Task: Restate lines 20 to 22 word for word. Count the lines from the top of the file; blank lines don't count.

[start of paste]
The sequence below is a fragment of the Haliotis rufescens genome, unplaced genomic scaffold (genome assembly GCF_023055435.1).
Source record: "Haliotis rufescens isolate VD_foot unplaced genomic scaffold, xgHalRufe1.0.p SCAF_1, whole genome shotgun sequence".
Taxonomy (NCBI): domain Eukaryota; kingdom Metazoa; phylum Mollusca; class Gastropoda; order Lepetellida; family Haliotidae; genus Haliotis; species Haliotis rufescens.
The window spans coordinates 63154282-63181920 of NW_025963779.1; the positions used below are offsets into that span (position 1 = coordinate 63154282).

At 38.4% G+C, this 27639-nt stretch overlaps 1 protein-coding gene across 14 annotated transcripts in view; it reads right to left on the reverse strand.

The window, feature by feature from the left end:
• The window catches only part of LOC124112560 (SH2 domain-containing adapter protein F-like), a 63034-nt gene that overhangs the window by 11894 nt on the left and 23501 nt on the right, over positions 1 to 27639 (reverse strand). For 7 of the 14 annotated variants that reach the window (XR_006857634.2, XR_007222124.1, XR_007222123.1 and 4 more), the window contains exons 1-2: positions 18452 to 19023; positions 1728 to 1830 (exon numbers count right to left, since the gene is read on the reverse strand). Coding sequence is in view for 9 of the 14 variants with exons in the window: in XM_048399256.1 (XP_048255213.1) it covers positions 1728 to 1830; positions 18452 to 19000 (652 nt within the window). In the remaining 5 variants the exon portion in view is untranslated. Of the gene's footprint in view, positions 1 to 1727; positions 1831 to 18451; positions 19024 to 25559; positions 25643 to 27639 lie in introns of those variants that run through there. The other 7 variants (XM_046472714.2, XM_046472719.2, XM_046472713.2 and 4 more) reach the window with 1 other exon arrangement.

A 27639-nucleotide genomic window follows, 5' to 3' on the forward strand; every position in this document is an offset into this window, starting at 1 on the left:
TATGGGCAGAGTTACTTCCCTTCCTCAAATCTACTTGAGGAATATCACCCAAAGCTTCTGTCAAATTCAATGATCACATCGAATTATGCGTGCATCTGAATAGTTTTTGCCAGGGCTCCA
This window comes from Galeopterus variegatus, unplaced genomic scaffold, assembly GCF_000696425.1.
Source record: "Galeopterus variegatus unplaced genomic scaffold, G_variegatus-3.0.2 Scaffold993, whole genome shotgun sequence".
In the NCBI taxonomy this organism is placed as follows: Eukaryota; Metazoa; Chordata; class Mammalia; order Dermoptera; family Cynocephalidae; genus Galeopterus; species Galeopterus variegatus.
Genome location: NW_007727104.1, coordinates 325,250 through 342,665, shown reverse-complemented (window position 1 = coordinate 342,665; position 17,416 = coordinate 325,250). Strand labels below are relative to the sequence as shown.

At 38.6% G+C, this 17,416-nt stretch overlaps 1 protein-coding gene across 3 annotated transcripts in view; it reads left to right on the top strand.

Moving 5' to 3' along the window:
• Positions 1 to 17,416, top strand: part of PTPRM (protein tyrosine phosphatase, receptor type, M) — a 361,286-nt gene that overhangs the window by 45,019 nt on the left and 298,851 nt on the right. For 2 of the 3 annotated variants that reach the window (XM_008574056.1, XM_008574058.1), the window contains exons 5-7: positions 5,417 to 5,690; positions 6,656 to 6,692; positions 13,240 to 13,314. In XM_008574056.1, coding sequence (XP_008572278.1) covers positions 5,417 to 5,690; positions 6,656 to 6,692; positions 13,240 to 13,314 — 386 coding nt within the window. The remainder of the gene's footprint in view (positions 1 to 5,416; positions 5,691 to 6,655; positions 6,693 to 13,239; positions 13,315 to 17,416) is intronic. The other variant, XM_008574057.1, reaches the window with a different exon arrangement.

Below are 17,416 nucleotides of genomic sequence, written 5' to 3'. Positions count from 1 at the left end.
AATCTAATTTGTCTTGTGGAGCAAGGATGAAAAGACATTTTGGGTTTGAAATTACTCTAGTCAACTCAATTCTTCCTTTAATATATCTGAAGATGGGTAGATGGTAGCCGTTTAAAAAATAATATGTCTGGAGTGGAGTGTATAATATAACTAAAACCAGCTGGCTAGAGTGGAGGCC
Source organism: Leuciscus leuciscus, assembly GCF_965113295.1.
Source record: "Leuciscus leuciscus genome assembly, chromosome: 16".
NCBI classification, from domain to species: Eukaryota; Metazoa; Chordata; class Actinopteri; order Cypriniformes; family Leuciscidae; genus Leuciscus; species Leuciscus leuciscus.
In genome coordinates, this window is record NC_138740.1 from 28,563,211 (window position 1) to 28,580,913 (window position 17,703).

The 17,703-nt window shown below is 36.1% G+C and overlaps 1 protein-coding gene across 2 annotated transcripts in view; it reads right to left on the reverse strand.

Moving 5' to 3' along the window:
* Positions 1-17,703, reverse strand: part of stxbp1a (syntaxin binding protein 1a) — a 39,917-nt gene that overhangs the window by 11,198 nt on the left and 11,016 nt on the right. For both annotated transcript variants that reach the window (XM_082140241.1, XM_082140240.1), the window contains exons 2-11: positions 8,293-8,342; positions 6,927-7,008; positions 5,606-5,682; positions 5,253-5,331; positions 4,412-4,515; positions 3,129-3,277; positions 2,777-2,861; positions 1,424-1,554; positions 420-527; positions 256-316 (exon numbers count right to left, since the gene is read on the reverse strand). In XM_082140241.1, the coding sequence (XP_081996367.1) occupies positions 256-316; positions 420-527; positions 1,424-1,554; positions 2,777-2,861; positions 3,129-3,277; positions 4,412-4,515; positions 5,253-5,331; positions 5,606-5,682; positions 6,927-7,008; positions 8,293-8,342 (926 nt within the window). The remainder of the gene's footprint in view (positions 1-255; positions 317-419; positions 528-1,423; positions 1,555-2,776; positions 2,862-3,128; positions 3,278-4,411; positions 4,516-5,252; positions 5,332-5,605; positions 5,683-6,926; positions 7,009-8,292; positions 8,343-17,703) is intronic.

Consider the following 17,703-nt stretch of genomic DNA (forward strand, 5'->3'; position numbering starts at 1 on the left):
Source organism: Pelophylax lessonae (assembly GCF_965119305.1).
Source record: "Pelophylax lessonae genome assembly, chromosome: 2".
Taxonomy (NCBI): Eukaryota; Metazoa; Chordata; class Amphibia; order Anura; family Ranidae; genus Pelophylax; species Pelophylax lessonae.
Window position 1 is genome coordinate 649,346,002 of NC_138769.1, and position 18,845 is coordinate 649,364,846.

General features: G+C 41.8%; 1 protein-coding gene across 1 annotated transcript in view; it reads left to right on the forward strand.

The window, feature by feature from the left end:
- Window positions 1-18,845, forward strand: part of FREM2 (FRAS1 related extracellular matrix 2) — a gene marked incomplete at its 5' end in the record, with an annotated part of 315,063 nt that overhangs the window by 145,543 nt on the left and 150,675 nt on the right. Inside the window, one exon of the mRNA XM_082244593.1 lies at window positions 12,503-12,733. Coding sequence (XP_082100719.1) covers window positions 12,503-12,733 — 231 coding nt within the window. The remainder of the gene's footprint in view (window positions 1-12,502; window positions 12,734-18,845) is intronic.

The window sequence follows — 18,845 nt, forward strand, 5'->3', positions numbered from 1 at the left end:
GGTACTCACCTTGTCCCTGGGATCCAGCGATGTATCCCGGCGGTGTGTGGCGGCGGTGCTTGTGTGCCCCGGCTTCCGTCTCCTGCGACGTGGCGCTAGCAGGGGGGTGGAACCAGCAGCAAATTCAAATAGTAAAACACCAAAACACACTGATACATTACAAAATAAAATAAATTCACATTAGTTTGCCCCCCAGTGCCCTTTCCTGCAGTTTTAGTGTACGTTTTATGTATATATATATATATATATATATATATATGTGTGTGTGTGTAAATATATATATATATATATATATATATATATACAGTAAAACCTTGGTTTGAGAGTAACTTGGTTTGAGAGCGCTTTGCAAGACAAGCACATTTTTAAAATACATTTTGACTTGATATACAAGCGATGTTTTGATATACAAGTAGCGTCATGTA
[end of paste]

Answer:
Source record: "Leuciscus leuciscus genome assembly, chromosome: 16".
NCBI classification, from domain to species: Eukaryota; Metazoa; Chordata; class Actinopteri; order Cypriniformes; family Leuciscidae; genus Leuciscus; species Leuciscus leuciscus.
In genome coordinates, this window is record NC_138740.1 from 28,563,211 (window position 1) to 28,580,913 (window position 17,703).